This statement was originally published on hrw.org on 15 January 2020.
A year ago, the outlook for human rights in Brazil was bleak. Jair Bolsonaro, a pro-torture and openly intolerant, misogynistic and homophobic, member of Congress, won a clear victory in the October elections. And as soon as he was sworn in, he took steps to deliver on his anti-rights agenda.
He sought to secure the authority to supervise nongovernmental organizations and to restrict their participation in public policy. He harassed independent media, tried to restrict access to government information, and put forward measures that would have led to greater impunity for police abuses.
Other populist leaders around the world have undertaken similar policies, with disastrous consequences for democracy and the rule of law in their countries. Yet the lesson from Brazil is that its justice system and Congress have been resilient. With help from open debate fostered by independent media and a vibrant civil society, they have been able to rein in some of the worst anti-rights proposals from the Planalto palace, though not all.
That tension can easily be seen in the area of public security. Despite a nationwide drop in murder rates in recent years – that is, well before Bolsonaro took office -, violent and other serious crime remains a frightening problem in many communities. Our research has shown again and again that the reckless and illegal use of lethal force by police in poor communities makes crime-fighting harder. When police break the law, they promote a cycle of violence that endangers even the lives of their fellow officers. Each year more than 300 police officers are killed in Brazil, most of them off-duty.
The path to effectively tackling crime involves consistent progress toward stronger institutions of law and justice. This includes better investigative tools and a well-trained, professional police force. President Bolsonaro, though, appears to be marching in the opposite direction. He sent a bill to Congress, for example, that would most likely have led to greater impunity for police killings. Fortunately, after great debate and pressure from organized groups, Congress defeated it.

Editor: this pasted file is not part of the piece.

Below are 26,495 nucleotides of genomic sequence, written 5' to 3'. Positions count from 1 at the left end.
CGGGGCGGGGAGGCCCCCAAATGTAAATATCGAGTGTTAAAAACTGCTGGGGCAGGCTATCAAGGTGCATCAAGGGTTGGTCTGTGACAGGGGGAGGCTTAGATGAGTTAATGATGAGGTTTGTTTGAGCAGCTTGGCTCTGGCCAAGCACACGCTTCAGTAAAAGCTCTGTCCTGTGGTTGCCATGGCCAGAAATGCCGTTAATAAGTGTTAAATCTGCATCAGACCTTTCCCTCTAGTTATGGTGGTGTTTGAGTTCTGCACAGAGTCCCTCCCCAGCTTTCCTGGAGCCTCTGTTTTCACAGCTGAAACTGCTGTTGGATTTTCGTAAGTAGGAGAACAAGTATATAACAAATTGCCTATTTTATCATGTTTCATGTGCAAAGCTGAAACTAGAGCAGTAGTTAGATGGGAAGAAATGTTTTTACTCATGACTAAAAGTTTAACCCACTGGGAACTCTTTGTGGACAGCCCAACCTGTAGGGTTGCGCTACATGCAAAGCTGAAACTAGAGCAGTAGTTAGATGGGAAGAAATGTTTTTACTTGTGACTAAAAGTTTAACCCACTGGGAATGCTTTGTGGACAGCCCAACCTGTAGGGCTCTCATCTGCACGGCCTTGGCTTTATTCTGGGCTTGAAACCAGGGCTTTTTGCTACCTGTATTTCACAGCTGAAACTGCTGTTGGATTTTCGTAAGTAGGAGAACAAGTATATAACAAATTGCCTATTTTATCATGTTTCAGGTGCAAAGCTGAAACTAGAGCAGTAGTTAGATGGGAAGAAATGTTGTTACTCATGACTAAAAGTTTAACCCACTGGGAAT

That was not enough to stop Bolsonaro, though. He issued a decree using the traditional Christmas pardon to release police officers convicted of illegal use of lethal force and other abuses.
He also sent a bill to Congress that would automatically treat police or military killings as acts of self-defense if carried out against anyone who openly carries a gun or engages in other criminal acts. That measure which is still pending, would violate international law on the use of force. These initiatives run counter to efforts to build an effective, law abiding, and professional police force.
The Bolsonaro administration has also tried to undermine the monitoring necessary to improve prison conditions. After Brazil’s own National Mechanism to Prevent and Combat Torture found evidence of “widespread torture” in a facility in Ceará State, President Bolsonaro fired the experts by decree and abolished salaries for whoever will replace them. A judge has, for the time being, suspended the decree. Once again, Bolsonaro was stopped, this time by a judge.
But there are some areas where the courts and legislators were not able to stop Bolsonaro. One of the most significant is the environment, where he has been able to do substantial damage.
The Bolsonaro administration has slashed the budgets and programs of environmental agencies with protection mandates and minimized the consequences for those caught logging illegally. This allows criminal networks to log unlawfully and without consequences, threatening and killing forest defenders, including law enforcement agents. Three indigenous people were killed in Maranhão State in November and December alone.
Preliminary data based on deforestation alerts show that from January through mid-December, deforestation in the Amazon went up by more than 80 percent, compared with the same months in 2018.
The Bolsonaro administration is also approving new pesticides at a breathtaking rate, many of them restricted or banned as toxic in the United States and Europe. And the government does not adequately monitor pesticide exposure, especially in rural communities, or pesticide residues in drinking water and food.
Many Brazilians are hurting because of the president’s policies, from Indigenous people trying to defend the Amazon, to LGBT people who have to withstand the president’s homophobic comments, to residents of poor communities who fear police violence.
Democratic institutions are putting the brakes on Bolsonaro’s anti-rights agenda, but there is no room for complacency. In the coming year we’ll see how the struggle between the president’s authoritarian tendencies and the strength of independent institutions that protect the rule of law plays out.
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Source: MEDIA FEED